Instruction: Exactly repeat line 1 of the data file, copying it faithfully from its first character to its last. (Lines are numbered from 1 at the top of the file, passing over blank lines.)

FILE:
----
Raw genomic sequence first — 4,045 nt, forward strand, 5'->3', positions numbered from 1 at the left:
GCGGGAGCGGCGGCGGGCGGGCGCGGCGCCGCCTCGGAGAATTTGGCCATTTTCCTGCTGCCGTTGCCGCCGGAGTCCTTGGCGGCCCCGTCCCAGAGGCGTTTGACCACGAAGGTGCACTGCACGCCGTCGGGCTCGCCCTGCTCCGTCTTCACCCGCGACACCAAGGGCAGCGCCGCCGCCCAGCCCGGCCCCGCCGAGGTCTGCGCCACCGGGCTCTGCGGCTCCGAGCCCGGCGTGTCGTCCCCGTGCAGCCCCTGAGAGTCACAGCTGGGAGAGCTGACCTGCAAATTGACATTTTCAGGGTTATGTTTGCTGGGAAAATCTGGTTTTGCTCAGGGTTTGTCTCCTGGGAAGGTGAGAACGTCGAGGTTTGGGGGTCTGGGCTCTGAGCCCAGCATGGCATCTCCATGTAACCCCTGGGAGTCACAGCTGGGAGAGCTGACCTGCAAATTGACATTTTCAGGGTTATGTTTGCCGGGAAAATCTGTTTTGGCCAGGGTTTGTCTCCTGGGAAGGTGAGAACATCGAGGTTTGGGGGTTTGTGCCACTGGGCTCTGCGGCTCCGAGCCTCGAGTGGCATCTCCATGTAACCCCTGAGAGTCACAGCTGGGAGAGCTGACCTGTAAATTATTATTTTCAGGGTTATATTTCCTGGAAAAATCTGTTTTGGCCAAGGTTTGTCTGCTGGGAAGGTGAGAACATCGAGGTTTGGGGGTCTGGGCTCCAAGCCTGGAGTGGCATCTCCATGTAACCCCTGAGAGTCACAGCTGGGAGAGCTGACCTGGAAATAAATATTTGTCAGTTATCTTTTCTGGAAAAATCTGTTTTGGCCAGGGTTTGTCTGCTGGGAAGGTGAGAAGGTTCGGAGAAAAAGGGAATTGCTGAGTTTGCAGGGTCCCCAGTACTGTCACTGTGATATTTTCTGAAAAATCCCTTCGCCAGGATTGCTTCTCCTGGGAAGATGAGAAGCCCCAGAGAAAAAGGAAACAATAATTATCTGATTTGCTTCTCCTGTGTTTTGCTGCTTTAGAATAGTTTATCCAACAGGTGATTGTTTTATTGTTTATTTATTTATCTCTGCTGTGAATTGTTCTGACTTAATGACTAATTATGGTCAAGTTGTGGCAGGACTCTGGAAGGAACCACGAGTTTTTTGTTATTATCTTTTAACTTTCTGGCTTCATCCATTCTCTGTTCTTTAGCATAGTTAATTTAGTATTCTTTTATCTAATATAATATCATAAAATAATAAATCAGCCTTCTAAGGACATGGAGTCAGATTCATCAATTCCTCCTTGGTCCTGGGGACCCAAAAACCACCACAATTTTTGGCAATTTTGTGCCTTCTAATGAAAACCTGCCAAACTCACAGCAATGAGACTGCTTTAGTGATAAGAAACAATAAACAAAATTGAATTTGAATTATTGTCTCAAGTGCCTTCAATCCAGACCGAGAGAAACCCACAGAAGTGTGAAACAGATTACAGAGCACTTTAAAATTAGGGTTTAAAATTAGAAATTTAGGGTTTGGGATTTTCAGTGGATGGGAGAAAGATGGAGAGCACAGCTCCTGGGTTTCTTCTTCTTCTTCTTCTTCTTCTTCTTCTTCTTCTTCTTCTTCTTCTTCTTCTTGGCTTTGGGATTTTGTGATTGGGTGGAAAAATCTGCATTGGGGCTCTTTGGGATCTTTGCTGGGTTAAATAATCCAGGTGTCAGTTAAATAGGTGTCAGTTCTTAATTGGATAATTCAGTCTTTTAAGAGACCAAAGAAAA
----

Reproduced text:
Raw genomic sequence first — 4,045 nt, forward strand, 5'->3', positions numbered from 1 at the left: